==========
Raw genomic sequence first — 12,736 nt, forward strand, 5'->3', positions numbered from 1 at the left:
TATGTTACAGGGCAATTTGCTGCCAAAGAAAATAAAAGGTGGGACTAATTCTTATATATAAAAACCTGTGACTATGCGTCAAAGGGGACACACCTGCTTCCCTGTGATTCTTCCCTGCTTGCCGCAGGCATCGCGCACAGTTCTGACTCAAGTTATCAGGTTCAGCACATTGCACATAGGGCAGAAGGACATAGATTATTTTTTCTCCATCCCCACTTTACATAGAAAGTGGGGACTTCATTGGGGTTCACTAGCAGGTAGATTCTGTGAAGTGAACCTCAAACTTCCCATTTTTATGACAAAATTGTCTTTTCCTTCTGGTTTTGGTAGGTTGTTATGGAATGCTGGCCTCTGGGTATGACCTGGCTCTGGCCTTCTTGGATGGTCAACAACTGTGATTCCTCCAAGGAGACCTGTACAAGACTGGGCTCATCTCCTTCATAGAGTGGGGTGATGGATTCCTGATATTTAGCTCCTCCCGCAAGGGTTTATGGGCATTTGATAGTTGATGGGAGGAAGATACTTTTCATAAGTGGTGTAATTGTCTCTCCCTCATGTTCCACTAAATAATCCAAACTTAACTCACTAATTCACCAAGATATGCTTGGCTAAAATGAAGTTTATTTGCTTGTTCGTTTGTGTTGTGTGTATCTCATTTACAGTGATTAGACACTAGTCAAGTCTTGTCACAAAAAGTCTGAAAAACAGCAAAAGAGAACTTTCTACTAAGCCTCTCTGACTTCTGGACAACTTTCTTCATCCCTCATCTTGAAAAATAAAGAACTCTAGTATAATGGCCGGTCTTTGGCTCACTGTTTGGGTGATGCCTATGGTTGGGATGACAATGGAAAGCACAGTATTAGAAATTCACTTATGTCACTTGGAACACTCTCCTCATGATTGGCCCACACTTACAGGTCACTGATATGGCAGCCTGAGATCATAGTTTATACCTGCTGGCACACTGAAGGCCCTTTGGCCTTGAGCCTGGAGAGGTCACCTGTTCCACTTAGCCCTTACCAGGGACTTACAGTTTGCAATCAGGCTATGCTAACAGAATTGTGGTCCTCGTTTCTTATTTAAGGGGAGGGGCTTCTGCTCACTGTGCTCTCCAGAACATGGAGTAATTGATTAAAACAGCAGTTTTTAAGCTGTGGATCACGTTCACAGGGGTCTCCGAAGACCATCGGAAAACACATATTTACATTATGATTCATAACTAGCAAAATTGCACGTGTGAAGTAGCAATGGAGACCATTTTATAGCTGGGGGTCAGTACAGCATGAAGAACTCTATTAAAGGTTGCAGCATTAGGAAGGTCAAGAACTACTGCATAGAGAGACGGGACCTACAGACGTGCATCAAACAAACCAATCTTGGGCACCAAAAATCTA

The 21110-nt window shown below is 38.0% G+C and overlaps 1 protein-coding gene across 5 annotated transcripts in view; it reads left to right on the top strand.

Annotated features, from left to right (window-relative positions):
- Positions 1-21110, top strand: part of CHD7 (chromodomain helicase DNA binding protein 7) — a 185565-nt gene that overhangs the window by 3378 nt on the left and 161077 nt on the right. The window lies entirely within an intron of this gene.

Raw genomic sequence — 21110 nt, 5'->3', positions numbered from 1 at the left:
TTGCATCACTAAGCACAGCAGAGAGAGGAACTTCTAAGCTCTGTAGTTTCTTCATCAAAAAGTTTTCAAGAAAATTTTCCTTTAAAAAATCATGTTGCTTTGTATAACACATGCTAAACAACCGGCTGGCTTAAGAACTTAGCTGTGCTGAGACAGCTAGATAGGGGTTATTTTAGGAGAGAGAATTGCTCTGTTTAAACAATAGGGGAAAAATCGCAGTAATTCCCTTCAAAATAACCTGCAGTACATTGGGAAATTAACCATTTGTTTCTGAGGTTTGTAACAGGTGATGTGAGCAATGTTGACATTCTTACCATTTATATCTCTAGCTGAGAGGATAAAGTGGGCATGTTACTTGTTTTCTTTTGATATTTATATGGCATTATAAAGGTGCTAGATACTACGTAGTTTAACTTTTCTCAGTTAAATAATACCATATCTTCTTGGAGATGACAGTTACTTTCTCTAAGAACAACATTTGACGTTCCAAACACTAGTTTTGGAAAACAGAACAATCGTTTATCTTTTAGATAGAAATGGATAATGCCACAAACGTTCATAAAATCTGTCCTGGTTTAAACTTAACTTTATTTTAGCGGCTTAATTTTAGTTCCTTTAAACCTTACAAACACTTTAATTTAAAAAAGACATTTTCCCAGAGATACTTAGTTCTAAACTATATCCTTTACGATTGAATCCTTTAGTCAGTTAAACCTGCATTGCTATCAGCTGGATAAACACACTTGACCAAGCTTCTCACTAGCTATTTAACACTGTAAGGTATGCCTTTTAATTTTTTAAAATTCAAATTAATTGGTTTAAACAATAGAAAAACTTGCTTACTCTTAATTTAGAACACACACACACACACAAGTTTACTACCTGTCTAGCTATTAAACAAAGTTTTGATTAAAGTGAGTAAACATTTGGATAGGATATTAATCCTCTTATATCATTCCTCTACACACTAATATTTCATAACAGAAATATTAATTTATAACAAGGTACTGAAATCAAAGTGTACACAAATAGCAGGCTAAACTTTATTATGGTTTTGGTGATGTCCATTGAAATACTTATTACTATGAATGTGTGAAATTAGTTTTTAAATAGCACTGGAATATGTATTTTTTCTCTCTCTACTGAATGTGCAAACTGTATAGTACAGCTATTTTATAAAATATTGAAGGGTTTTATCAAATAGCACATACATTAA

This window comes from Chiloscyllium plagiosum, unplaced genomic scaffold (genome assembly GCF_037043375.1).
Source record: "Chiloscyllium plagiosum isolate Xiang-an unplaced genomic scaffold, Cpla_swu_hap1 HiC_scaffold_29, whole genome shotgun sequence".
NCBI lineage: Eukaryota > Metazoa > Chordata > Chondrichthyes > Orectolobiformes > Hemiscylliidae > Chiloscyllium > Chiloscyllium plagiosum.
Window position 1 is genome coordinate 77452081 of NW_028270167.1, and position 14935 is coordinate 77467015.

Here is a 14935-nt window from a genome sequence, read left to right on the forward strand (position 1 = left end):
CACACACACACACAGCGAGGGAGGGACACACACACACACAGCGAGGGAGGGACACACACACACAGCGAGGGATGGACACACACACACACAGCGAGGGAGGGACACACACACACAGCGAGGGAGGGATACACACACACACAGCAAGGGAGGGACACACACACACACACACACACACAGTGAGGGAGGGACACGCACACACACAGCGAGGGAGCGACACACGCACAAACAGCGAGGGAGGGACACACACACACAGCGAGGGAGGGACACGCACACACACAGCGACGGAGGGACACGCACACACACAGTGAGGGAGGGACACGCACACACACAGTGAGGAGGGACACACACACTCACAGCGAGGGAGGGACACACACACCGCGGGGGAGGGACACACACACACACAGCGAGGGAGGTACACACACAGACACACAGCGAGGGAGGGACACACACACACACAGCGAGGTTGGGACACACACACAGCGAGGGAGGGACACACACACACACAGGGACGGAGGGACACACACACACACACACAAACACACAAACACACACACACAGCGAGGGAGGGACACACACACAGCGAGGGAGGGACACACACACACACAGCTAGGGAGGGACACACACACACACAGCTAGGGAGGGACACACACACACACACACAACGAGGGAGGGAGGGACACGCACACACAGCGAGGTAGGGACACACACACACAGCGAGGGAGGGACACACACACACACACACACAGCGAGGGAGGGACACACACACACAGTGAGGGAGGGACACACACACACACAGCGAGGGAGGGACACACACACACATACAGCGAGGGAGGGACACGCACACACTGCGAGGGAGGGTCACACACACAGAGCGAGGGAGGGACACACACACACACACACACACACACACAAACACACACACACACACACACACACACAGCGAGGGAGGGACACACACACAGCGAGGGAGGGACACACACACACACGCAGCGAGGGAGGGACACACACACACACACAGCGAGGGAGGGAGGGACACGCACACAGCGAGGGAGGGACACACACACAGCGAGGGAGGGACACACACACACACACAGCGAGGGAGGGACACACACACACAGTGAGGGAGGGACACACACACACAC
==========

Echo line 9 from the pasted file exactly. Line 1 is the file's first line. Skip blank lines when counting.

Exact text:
Source record: "Chiloscyllium plagiosum isolate Xiang-an unplaced genomic scaffold, Cpla_swu_hap1 HiC_scaffold_29, whole genome shotgun sequence".